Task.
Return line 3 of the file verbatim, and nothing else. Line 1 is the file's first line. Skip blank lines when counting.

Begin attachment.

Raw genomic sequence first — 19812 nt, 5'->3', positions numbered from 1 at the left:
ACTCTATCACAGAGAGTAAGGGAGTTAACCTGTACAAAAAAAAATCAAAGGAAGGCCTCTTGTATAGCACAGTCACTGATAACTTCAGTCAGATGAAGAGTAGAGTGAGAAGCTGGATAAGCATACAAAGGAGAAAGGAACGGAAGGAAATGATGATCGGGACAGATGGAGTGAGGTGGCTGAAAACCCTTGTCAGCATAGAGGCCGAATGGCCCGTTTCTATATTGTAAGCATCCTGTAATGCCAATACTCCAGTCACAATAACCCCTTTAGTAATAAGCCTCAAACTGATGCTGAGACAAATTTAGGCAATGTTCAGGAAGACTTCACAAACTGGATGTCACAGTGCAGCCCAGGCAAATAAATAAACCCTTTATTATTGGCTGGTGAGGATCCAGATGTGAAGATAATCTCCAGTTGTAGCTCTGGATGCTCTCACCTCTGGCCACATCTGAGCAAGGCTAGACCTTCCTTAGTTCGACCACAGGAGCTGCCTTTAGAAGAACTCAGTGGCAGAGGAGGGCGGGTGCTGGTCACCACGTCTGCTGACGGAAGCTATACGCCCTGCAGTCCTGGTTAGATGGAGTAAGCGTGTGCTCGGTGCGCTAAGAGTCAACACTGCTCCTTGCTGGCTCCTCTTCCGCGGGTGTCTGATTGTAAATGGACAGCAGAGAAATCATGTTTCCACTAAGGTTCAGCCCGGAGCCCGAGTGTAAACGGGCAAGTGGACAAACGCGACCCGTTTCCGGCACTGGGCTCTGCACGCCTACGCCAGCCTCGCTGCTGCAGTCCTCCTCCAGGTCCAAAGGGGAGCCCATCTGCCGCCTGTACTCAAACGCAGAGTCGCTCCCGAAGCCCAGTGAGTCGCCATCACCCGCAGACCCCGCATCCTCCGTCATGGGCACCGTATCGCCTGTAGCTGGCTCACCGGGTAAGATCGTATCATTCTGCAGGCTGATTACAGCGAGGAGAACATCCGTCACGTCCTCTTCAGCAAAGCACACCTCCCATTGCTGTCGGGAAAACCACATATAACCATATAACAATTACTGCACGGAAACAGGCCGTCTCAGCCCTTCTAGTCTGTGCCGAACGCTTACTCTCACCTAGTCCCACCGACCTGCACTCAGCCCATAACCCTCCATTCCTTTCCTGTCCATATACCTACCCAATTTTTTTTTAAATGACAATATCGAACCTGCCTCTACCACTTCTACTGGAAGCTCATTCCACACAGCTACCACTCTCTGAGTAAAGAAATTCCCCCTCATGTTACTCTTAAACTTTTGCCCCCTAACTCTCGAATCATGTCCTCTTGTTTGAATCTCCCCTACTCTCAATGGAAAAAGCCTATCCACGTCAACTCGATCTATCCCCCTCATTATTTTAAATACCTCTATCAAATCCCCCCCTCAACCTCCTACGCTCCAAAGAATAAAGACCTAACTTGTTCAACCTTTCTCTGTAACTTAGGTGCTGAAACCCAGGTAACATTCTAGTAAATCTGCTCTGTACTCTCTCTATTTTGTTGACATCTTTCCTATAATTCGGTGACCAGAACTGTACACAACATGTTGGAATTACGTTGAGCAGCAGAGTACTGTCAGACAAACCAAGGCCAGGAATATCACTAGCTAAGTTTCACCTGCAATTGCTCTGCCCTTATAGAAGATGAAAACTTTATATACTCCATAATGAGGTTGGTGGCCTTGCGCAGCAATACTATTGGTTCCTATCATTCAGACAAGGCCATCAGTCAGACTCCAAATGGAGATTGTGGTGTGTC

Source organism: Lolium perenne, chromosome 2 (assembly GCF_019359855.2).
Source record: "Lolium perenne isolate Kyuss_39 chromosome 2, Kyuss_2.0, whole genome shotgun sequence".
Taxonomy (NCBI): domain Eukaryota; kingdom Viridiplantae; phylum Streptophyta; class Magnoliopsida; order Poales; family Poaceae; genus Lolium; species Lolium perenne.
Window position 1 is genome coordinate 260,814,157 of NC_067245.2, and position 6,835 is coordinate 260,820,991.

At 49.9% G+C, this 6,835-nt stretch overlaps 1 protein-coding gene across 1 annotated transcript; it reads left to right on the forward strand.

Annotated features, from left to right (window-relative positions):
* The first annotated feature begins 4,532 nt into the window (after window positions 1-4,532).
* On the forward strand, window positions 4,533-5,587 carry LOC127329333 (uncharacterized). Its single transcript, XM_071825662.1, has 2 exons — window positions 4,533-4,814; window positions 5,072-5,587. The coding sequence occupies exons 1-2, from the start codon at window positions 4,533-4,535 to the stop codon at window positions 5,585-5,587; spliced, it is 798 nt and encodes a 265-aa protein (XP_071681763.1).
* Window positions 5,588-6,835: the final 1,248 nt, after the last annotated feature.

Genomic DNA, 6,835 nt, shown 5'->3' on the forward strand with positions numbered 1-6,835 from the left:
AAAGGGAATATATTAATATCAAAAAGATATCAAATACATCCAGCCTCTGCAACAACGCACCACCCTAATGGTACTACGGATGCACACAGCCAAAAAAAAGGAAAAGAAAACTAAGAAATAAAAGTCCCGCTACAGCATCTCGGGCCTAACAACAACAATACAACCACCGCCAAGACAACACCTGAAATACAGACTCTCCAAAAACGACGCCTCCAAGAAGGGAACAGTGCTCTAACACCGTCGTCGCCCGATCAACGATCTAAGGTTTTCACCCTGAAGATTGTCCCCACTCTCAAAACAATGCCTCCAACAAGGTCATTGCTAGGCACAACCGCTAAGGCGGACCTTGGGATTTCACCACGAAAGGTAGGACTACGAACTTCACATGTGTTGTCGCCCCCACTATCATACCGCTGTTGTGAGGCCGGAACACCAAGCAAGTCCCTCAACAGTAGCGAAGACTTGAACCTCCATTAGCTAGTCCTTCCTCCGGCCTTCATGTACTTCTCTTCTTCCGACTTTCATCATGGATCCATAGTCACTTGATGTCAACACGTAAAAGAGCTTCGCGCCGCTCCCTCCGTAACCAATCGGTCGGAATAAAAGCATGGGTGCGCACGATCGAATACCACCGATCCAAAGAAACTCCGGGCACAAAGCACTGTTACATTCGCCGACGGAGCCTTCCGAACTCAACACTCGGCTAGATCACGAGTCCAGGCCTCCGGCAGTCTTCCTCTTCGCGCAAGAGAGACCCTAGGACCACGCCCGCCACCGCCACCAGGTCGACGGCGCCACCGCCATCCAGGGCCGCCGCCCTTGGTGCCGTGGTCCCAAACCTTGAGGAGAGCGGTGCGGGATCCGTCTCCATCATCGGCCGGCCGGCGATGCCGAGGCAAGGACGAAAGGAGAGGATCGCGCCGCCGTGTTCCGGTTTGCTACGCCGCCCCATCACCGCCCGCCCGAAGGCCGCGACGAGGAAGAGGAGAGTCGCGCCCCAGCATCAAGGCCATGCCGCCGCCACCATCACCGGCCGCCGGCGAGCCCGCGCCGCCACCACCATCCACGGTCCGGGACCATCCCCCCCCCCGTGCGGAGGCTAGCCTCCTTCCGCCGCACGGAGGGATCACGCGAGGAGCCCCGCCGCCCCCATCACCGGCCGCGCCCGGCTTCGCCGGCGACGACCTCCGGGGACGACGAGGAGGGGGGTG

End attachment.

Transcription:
Source organism: Lolium perenne, chromosome 2 (assembly GCF_019359855.2).